After 120 Days, 500 Bills Passed, What Is Legislature's Legacy?


Credit: UNLV

The UNLV medical school building in the Las Vegas Medical District drew closer to reality thanks to an end-of-session appropriation by the Nevada Legislature.

The 79th session of the Nevada Legislature ended this week after 120 days and passage of more than 500 bills.

Now the dust is settling and Nevadans can assess the results.

Among the high-profile legislative actions were: funding a nine-story building in the Las Vegas Medical District to be home to the new UNLV medical school; reviving favorable treatment of rooftop solar systems, and committing an additional $100 million toward the state’s most challenged schools.

A bill that didn't become law that some economic observers are happy to see gone is the minimum wage increase. Governor Brian Sandoval vetoed the bill that would have boosted the state minimum wage to $11 an hour for workers with health insurance through their employers or $12 an hour for those without health insurance.

Economist John Restrepo believes as the economy improves so will job growth and wage growth will naturally follow.

"There is a preference by most economists, even in the middle and even to the left a little bit, to let the economy grow and through economic growth and greater profits for businesses and more demand for labor, wages will go up more organically than with economic engineering," he said.

Brian Bonnenfant with the University of Nevada-Reno Center for Regional Studies agreed.

Support comes from

"I think the minimum wage may be good during times of plateauing of the economy, but right now I don't think you really need that push," Bonnenfant said, especially in Northern Nevada where there is a boom of high-tech companies and jobs.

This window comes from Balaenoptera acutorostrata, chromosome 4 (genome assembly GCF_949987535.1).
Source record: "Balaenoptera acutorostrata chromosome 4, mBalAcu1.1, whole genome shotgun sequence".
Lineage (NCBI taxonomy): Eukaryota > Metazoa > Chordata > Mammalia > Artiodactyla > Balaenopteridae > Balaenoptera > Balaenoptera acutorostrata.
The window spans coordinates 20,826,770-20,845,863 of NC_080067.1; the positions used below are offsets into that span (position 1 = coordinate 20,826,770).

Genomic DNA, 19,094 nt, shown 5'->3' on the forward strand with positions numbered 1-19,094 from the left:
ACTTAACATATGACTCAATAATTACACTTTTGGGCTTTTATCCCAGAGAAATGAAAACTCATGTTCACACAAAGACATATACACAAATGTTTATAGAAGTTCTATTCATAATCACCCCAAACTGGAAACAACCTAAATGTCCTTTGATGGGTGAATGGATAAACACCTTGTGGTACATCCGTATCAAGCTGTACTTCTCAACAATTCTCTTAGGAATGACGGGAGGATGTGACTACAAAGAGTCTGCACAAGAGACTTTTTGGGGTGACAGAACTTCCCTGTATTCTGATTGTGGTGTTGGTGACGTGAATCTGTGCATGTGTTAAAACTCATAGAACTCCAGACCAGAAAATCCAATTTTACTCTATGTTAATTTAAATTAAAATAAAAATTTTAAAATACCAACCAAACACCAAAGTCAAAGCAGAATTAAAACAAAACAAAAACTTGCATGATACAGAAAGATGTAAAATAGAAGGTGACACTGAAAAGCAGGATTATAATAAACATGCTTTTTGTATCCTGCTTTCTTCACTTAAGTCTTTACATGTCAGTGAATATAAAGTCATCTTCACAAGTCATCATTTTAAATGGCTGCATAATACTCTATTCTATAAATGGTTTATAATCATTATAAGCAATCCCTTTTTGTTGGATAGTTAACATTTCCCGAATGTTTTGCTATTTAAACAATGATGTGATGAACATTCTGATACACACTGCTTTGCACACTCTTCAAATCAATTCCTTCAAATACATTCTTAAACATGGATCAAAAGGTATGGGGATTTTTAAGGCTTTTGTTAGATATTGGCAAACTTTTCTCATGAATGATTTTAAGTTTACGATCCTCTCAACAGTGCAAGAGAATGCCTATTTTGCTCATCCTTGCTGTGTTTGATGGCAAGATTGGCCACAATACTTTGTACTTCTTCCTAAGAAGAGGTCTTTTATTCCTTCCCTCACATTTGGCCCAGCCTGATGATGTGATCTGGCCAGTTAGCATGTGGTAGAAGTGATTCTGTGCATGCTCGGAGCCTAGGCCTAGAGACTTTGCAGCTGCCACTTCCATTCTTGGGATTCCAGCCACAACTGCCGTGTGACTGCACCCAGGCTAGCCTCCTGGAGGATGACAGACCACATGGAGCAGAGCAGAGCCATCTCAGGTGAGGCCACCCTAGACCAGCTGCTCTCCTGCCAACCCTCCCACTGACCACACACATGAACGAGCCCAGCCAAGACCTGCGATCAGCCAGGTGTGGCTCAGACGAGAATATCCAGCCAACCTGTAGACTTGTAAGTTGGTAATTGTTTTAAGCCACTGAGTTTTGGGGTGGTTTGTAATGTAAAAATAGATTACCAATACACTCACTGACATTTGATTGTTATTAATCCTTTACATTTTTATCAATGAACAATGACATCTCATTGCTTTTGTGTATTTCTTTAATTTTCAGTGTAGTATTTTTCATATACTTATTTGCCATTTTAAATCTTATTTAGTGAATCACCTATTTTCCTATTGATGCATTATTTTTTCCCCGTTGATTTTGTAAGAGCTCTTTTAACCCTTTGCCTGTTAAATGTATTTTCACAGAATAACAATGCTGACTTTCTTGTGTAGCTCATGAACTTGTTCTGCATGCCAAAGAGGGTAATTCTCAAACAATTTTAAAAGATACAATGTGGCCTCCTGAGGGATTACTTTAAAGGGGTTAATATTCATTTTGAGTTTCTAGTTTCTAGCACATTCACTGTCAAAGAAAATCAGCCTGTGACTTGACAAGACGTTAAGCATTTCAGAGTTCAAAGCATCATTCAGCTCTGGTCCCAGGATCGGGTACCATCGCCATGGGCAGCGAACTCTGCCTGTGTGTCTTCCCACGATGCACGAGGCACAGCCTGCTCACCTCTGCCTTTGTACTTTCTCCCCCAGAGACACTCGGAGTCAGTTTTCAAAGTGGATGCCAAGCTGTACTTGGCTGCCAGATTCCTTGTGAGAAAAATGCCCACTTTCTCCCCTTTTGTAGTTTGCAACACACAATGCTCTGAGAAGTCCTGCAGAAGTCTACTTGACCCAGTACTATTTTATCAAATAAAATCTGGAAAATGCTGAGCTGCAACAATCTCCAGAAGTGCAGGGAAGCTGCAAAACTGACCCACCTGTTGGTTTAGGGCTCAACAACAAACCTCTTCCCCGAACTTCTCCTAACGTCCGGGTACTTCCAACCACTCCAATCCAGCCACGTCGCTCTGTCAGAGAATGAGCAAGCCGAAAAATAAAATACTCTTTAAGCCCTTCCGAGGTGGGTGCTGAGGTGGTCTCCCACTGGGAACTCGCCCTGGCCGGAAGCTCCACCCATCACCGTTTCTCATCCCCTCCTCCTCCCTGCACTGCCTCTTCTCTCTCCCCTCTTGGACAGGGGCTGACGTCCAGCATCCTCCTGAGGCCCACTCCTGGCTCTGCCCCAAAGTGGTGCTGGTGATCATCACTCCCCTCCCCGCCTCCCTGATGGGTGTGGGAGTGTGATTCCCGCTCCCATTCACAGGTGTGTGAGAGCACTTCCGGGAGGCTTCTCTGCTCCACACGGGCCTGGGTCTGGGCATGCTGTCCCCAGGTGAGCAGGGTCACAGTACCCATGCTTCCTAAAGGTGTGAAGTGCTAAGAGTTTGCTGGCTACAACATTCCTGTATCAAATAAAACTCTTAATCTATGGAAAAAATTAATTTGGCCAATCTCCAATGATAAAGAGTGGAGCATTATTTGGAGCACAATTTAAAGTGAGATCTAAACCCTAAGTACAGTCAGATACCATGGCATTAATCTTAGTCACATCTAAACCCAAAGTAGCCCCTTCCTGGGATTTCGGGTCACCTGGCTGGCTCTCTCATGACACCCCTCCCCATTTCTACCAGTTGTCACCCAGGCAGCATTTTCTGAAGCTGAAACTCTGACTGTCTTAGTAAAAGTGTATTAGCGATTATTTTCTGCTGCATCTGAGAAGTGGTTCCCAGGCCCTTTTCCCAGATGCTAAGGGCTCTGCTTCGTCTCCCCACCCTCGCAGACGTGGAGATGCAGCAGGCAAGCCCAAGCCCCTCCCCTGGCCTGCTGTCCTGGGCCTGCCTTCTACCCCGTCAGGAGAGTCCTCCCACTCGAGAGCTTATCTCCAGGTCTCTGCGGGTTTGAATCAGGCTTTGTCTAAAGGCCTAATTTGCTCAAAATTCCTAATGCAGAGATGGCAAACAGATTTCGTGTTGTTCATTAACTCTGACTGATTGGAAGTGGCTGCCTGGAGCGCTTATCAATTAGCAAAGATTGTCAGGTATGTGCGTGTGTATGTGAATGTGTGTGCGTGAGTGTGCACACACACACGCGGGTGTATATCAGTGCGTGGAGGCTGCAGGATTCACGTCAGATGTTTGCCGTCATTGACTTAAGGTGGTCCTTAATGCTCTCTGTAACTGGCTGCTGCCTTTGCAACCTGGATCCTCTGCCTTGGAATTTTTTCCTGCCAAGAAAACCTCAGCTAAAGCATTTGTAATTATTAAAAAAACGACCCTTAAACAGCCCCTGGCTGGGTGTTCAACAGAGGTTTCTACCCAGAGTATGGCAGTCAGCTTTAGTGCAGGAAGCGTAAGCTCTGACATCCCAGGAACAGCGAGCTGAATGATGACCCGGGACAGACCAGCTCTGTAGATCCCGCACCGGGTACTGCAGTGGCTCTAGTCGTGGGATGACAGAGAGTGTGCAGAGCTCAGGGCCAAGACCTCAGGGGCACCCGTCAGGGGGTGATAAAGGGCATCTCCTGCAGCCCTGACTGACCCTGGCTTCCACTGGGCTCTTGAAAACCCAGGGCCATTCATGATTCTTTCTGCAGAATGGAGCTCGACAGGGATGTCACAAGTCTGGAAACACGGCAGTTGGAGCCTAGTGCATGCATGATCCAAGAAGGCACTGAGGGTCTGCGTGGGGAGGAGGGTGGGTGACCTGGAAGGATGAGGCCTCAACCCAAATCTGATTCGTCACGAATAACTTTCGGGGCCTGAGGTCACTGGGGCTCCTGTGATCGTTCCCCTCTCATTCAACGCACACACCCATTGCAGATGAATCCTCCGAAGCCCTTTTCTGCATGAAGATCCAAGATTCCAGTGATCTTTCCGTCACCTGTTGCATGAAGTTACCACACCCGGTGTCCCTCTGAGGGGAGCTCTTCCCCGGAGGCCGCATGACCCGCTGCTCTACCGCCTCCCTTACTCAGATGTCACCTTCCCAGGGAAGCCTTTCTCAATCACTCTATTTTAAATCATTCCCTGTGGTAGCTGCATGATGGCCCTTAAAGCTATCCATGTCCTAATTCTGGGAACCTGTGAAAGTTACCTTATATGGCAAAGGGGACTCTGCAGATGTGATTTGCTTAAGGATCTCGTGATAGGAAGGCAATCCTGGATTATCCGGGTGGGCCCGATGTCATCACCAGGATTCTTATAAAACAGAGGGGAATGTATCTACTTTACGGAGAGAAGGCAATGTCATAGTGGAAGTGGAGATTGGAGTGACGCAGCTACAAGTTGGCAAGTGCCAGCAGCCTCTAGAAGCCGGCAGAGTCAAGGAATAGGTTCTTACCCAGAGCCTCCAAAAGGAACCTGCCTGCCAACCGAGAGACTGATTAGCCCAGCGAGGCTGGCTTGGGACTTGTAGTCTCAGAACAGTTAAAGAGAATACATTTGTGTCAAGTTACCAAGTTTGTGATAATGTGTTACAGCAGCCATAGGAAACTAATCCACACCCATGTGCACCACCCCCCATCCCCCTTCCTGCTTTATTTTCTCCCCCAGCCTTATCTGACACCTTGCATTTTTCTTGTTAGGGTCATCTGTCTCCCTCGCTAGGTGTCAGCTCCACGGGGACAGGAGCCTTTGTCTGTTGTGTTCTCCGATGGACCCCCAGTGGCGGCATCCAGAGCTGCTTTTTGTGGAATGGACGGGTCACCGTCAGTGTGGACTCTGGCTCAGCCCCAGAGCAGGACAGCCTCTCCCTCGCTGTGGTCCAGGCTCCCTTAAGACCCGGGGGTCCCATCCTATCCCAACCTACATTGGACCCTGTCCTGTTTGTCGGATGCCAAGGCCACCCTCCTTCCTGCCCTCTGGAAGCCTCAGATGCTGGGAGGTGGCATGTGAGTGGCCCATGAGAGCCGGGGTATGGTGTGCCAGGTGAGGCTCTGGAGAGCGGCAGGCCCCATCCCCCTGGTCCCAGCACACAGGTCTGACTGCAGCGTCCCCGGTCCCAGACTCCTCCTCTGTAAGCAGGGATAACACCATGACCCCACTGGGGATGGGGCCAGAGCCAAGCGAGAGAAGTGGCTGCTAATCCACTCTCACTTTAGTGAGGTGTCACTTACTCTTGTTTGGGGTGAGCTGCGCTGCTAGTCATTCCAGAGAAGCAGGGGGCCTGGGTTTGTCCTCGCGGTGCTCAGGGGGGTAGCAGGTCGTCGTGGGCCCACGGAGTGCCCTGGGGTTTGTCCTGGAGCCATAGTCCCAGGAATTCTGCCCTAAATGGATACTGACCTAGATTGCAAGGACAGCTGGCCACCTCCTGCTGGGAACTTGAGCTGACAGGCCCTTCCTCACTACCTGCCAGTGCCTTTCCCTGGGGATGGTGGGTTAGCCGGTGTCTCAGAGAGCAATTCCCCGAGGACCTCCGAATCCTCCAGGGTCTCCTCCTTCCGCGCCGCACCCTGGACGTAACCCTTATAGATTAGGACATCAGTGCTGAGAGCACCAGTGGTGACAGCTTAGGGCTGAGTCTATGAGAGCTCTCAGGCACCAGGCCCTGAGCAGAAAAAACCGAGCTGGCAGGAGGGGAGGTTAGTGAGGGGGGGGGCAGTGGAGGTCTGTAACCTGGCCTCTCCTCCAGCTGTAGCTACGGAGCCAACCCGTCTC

Mike PeQueen said wage growth is a problem across the country, not just in Nevada. He said in a recovery we should expect to see higher employment and wages go up as more people are employed. However, a new factor in the new economy is more people working as independent contractors.

"We have not seen wage growth and I think that is one of the things we must see in order to see increased prosperity," he said. 

Bonnenfant and Restrpo also agreed that the $346 million lawmakers approved for capital improvements both in Northern Nevada and Southern Nevada will help improve the economy. And Restrpo was happy to see a bill that would have restricted development around conservations areas get vetoed by the governor because he felt it would have been a "big impediment" to development in Southern Nevada.

The Metro Chamber of Commerce also watched the session closely. Paul Moradkhan is the head of government of affairs for the chamber, which represents dozens of small and large businesses. Moradkhan said the chamber is happy with a bill that established a fund for small business loans. It is only $1 million right now, but he believes it is a good first step.

"For small businesses access to capital has always been a concern, doesn't matter if you're in Las Vegas, Reno or in Tonopah that is typically the biggest challenge for small businesses," he said.

Another bill the chamber supports is one that not only provides more information to small businesses when they get a business license but it also sets up a way to track data about those businesses. Bonnenfant says that is important when companies are trying to fulfill state requirements for hiring women-owned and minority -owned businesses.

"Now we know who they are, where they're at," he said, "This will improve efficiencies when you mandate there has got to be a certain amount of spending for these types of businesses now we can quickly find them." 

He said it is something business leaders in the state had wanted for several years. 




John Restrepo, RCG Economics; Mike PeQueen, HighTower Las Vegas managing director; Paul J. Moradkhan, Metro Chamber of Commerce Government Affairs; Brian Bonnenfant, UNR Center for Regional Studies

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